A guest post by Marie Gallagher (@FuzzyPeachGirl)
I recently came across Boring Self Care on Twitter and, delighted by the illustrations, started folllowing the Instagram account of artist and mental health activist, Hannah Daisy (@makedaisychains). Hannah draws activity badges which take me back to my days as a Brownie Guide but thankfully, for these ones, you don’t have to learn semaphore or wear them on a sash whilst dancing round a plastic toadstool. Her badges represent small completed acts of self-care as an achievement worthy of recognition.
I am massively appreciative of Hannah’s back to basics approach to self-care. The illustrations show how the smallest chore can seem like a huge challenge for those of us with mental health difficulties or other chronic health conditions. When I have been severely depressed I have often mentally beaten myself up about all of the things I haven’t done, yet I have rarely praised myself for the small but necessary things I have managed. Stepping across the door when I am mentally ill is, without a doubt, much harder than having a to-do list the length of Hadrian’s wall when I am well. Boring Self Care encapsulates this with simplicity and a sense of empathy.
The inspiration behind Hannah’s project partly came from her work as an Occupational Therapist. She was aware of the gulf between misguided ideas of self-care portrayed in the media and the everyday reality for her clients. Indeed, Boring Self Care is an antidote to the commercialisation of self-care which has caused it to be confused with self indulgence. Instead, Boring Self Care could be described as gentle self-discipline. The pictures perfectly capture how looking after ourselves can require going out of our comfort zone. My favourite badges include tasks which are not in the least enjoyable but, when complete, will instantly make me feel better e.g. ‘made important phone call I have been putting off’ or ‘went for smear test’. For me, ‘did my banking’ is probably top of my Boring Self Care wins. Poor money management has been a cause and symptom of mental illness in my life, so spending mindfully and budgeting has been a much bigger act of self-care than buying stuff I don’t need.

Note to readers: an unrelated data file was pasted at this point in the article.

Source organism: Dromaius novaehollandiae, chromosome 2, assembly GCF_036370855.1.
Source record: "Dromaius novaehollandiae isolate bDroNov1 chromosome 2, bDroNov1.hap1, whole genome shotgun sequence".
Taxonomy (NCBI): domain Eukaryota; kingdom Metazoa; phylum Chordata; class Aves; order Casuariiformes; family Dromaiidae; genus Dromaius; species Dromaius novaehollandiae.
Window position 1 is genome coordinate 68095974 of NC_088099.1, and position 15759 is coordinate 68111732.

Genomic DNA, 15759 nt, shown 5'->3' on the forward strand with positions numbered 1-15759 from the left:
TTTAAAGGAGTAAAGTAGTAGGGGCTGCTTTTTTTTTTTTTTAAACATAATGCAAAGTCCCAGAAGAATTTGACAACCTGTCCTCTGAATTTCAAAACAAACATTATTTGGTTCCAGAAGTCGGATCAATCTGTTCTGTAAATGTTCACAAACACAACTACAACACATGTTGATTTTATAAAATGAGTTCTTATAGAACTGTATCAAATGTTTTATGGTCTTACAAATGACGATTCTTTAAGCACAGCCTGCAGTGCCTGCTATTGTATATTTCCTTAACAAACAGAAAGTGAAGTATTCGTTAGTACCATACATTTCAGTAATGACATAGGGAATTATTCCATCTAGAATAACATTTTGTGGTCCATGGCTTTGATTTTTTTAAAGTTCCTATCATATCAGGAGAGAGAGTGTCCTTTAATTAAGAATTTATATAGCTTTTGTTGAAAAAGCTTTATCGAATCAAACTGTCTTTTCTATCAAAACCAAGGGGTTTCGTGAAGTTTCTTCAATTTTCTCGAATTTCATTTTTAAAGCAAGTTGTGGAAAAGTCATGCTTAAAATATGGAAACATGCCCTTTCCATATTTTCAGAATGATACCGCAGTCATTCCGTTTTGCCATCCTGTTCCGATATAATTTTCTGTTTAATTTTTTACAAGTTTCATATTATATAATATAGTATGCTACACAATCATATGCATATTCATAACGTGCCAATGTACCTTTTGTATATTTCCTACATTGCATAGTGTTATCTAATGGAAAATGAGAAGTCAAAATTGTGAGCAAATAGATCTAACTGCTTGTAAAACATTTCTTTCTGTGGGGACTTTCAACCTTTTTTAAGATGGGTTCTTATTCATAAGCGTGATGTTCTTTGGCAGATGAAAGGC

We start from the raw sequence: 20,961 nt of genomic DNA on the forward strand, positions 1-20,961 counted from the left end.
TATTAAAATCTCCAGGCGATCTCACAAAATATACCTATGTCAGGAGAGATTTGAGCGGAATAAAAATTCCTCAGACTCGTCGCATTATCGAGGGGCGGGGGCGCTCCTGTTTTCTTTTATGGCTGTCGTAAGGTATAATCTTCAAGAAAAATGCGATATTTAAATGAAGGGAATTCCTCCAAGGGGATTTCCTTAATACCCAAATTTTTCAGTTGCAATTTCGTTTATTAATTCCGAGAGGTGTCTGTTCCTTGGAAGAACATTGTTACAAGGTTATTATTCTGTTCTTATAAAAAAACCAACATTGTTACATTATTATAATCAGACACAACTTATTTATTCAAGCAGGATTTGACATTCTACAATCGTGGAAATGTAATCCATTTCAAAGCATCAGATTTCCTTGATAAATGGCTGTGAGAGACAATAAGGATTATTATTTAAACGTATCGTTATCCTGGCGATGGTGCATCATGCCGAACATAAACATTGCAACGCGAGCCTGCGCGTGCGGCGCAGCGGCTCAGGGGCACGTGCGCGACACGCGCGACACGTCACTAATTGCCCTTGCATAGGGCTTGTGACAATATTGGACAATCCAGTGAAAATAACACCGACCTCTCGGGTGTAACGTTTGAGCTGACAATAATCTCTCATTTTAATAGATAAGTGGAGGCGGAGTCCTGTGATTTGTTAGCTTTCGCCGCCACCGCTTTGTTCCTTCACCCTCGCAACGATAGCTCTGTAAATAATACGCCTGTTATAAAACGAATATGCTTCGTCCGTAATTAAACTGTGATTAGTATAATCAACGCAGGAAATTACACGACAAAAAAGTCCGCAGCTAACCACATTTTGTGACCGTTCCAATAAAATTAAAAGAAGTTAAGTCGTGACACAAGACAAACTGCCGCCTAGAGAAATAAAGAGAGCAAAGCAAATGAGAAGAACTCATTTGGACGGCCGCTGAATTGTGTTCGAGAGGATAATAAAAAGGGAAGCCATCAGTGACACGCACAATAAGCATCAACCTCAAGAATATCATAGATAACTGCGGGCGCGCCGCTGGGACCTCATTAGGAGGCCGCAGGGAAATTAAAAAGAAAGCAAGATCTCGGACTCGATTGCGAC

Boring Self Care is not just about practical tasks either. I love the badges which signify the importance of self expression and seeking support from others e.g. ‘asked for help’, ‘communicated how bad my period is’, ‘was honest about how I feel’. Some are also about treating ourselves more kindly which can be particularly difficult if we feel that we don’t deserve to be happy or well. e.g. ‘let myself cry’, ‘listened to my body’, ‘balanced my activity’. Boring Self Care tells us that these truly are personal achievements and that acknowledging them as such is vital if we are to treat ourselves with more compassion. The fact that Hannah has celebrated everyday tasks with such warmth and kindness makes Boring Self Care extremely empowering and anything but mundane.
Follow Hannah on Instagram and Twitter (@makedaisychains) or visit her blog www.hannahdaisy.com for more #boringselfcare